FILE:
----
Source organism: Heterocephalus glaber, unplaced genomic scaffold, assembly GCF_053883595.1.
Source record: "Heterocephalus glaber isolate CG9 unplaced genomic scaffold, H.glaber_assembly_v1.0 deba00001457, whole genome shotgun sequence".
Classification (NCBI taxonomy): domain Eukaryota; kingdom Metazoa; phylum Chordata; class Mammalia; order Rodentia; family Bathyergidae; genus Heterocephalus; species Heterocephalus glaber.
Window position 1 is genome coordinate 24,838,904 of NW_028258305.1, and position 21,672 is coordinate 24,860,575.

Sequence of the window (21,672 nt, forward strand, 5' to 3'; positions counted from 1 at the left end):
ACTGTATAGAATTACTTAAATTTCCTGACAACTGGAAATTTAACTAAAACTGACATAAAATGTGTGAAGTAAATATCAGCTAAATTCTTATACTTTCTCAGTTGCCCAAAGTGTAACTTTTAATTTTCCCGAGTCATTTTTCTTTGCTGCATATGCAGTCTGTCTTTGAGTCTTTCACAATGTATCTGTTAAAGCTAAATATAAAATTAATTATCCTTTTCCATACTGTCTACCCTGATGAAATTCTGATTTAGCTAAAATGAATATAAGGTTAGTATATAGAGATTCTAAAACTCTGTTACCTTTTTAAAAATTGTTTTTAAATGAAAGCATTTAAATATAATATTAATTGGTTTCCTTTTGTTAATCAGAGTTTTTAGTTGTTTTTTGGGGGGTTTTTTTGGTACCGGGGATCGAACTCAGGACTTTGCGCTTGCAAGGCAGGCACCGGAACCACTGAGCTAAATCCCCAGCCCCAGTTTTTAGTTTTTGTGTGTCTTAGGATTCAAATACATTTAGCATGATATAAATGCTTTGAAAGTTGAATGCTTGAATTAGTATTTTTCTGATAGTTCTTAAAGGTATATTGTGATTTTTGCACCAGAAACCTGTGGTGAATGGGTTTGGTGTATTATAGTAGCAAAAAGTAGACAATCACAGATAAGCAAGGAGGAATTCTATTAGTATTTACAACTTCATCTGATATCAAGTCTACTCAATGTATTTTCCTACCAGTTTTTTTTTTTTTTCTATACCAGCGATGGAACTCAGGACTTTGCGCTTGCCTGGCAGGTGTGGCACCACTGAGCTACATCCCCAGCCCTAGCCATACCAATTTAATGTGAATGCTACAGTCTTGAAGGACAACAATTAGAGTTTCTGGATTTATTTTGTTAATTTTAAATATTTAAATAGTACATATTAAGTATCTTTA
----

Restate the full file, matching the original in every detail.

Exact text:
Source organism: Heterocephalus glaber, unplaced genomic scaffold, assembly GCF_053883595.1.
Source record: "Heterocephalus glaber isolate CG9 unplaced genomic scaffold, H.glaber_assembly_v1.0 deba00001457, whole genome shotgun sequence".
Classification (NCBI taxonomy): domain Eukaryota; kingdom Metazoa; phylum Chordata; class Mammalia; order Rodentia; family Bathyergidae; genus Heterocephalus; species Heterocephalus glaber.
Window position 1 is genome coordinate 24,838,904 of NW_028258305.1, and position 21,672 is coordinate 24,860,575.

Sequence of the window (21,672 nt, forward strand, 5' to 3'; positions counted from 1 at the left end):
ACTGTATAGAATTACTTAAATTTCCTGACAACTGGAAATTTAACTAAAACTGACATAAAATGTGTGAAGTAAATATCAGCTAAATTCTTATACTTTCTCAGTTGCCCAAAGTGTAACTTTTAATTTTCCCGAGTCATTTTTCTTTGCTGCATATGCAGTCTGTCTTTGAGTCTTTCACAATGTATCTGTTAAAGCTAAATATAAAATTAATTATCCTTTTCCATACTGTCTACCCTGATGAAATTCTGATTTAGCTAAAATGAATATAAGGTTAGTATATAGAGATTCTAAAACTCTGTTACCTTTTTAAAAATTGTTTTTAAATGAAAGCATTTAAATATAATATTAATTGGTTTCCTTTTGTTAATCAGAGTTTTTAGTTGTTTTTTGGGGGGTTTTTTTGGTACCGGGGATCGAACTCAGGACTTTGCGCTTGCAAGGCAGGCACCGGAACCACTGAGCTAAATCCCCAGCCCCAGTTTTTAGTTTTTGTGTGTCTTAGGATTCAAATACATTTAGCATGATATAAATGCTTTGAAAGTTGAATGCTTGAATTAGTATTTTTCTGATAGTTCTTAAAGGTATATTGTGATTTTTGCACCAGAAACCTGTGGTGAATGGGTTTGGTGTATTATAGTAGCAAAAAGTAGACAATCACAGATAAGCAAGGAGGAATTCTATTAGTATTTACAACTTCATCTGATATCAAGTCTACTCAATGTATTTTCCTACCAGTTTTTTTTTTTTTTCTATACCAGCGATGGAACTCAGGACTTTGCGCTTGCCTGGCAGGTGTGGCACCACTGAGCTACATCCCCAGCCCTAGCCATACCAATTTAATGTGAATGCTACAGTCTTGAAGGACAACAATTAGAGTTTCTGGATTTATTTTGTTAATTTTAAATATTTAAATAGTACATATTAAGTATCTTTA